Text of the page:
And just when I had all of you thinking I only blog about dogs... I will call this the wifey subject matter of my blog. You know...dogs, wife, business owner. Because my hubbie loves to eat and I love to cook. I especially love cooking things that on paper he would hate and ends up loving. This is one of those recipes.
I've always been one to experiment with cooking and when my good friend Julie, of Julie vs Vegetables fame, asked me for a good recipe using artichokes, I got a burst of inspiration. You see...the very bestest thing I cook in the world is risotto and risotto is where I learned to experiment. Wanting to challenge Julie (which in turn would provide a hilarious JVV blog post), Choose Your Own Adventure Cooking was born (copyright pending, yo! don't be stealing my ideas).
Today's Choose Your Own recipe is Brazilian Black Bean Stew (aka Feijoada). I used this recipe on Allrecipes.com as my basis and altered from there.
Prep Time: Several hours - you can slow cook this recipe for 6-8 hours or simmer on the stove for just a few. Your first choice.
The Feijoada Regulars
1 T olive oil
1 Onion, chopped
2 Cloves Garlic, minced
1 red, green, yellow or orange pepper, chopped. I would usually use a green pepper which I think is most authentic and tastiest in these kinds of stews, but alas, TJ Hates-with-a-capital-H green peppers so I went red.
1 bag dried black beans (soak overnight) OR 3 cans of black beans. One of the things I have never mastered is making a good soup from dried beans. I can soak 'em for 2 days and simmer for 8 hours and those suckers never. soften. up. By all accounts, using dried beans gives the stew a fuller, more authentic flavor. I still use canned. Your choice.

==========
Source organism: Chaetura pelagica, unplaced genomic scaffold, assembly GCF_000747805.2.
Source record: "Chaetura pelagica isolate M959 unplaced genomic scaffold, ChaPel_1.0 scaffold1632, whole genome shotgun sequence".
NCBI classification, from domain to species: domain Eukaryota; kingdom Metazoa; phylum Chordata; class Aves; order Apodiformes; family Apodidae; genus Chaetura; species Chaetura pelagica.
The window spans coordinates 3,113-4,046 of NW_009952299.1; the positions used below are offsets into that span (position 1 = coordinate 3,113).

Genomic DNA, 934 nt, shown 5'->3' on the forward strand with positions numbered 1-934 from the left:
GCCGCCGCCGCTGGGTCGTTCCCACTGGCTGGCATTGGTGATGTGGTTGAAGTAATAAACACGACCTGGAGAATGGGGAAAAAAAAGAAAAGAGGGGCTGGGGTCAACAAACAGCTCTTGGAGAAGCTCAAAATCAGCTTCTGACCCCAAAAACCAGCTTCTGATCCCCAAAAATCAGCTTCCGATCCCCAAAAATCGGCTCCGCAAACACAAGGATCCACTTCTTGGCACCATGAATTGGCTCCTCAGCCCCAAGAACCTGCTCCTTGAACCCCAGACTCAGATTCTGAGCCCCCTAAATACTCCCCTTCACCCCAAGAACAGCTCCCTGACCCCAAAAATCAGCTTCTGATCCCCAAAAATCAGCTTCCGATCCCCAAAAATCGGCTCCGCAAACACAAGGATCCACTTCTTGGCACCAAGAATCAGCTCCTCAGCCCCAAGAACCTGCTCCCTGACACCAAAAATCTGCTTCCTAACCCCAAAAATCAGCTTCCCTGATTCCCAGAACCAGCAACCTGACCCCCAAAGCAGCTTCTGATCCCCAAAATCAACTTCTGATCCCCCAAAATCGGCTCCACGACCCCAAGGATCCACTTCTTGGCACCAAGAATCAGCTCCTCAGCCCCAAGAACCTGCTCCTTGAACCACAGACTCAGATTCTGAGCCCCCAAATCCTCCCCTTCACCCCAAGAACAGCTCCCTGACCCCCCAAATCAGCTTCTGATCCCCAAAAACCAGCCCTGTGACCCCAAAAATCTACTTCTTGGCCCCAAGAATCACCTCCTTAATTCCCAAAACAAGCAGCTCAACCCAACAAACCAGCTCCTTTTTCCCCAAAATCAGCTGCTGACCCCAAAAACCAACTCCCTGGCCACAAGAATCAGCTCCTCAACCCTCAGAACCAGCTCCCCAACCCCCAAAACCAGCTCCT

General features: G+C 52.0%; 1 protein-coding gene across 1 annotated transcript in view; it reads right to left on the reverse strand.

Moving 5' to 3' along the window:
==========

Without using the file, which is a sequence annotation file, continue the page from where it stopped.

2 Bay Leaves (some recipes say to crush them but I prefer to remove my bay leaves after cooking so I left 'em whole)
1/4 t coriander
Salt & Pepper to taste
The Choose Your Own Part
Likin' it Spicy
1 jalapeno, seeded and chopped (why do recipes always specify that jalapeno's should be seeded but not bell peppers? I have no idea...google it...I got a recipe to write.)
1 t chipotle or adobo powder.
No Feijoada recipe is complete without the pork. It can be done, veggie friends...it just won't be as good. The meat shows up in the Choose Your Own section due to all the choices. When all's said and done, you need 3-4 cups of meat. Select at least two from the following:
Diced Pre-cooked Ham
Cooked Bacon, reserve bacon grease after cooking
Diced Sausage - more choices here, I debated a good andoiulle or chorizo but settled on mango & jalapeno chicken sausage. I avoid sodium nitrate as much as possible and there are a few good chicken sausage options at the grocery store sans nitrates.
Ham Hocks (either cooked with the dried black beans or pre-slow cooked to achieve a nice pulled action)
These can be added regardless of your spicy additions or meat selection.
2 Mangoes, peeled and chopped (many variations call for only 1 mango but I always find that I don't get as much fruit out of 1 mango as I would like so I say 2)
Fresh cilantro, for garnish
Fresh parsley, for garnish
Sour Cream, for garnish
Heat oil over medium-high heat. Add garlic, onions & peppers (including jalapeno if you chose to spice it up). Saute for about 3 minutes or until onion is soft, stirring occasionally so as not to burn the garlic.
Dry Beans ~ add with the water they were soaking in and additional water if needed until water is several inches above beans. Add ham hocks, if using. Bring to boil and reduce heat. Simmer for several hours, or until beans are mostly tender. Remove ham hocks and pull meat off bone, if using.
Canned Beans ~ Drain, rinse and add to pot with water to cover.
Add bay leaves, coriander, salt, pepper and chipotle/adobo, if spicing it up.
As stew is a-stewing, saute meats. If you are using bacon, saute in reserved bacon grease...mmmm...bacon. If not, use 1 T olive oil. Saute for 5 minutes or until well-browned. Add meats to stew.
Simmer for a couple hours. Add mango about five minutes before removing from heat to soften and infuse the stew with the sweet flavor.
Serve over rice (authentic) or corn/tortilla chips (what my hubbie prefers) and garnish as desired.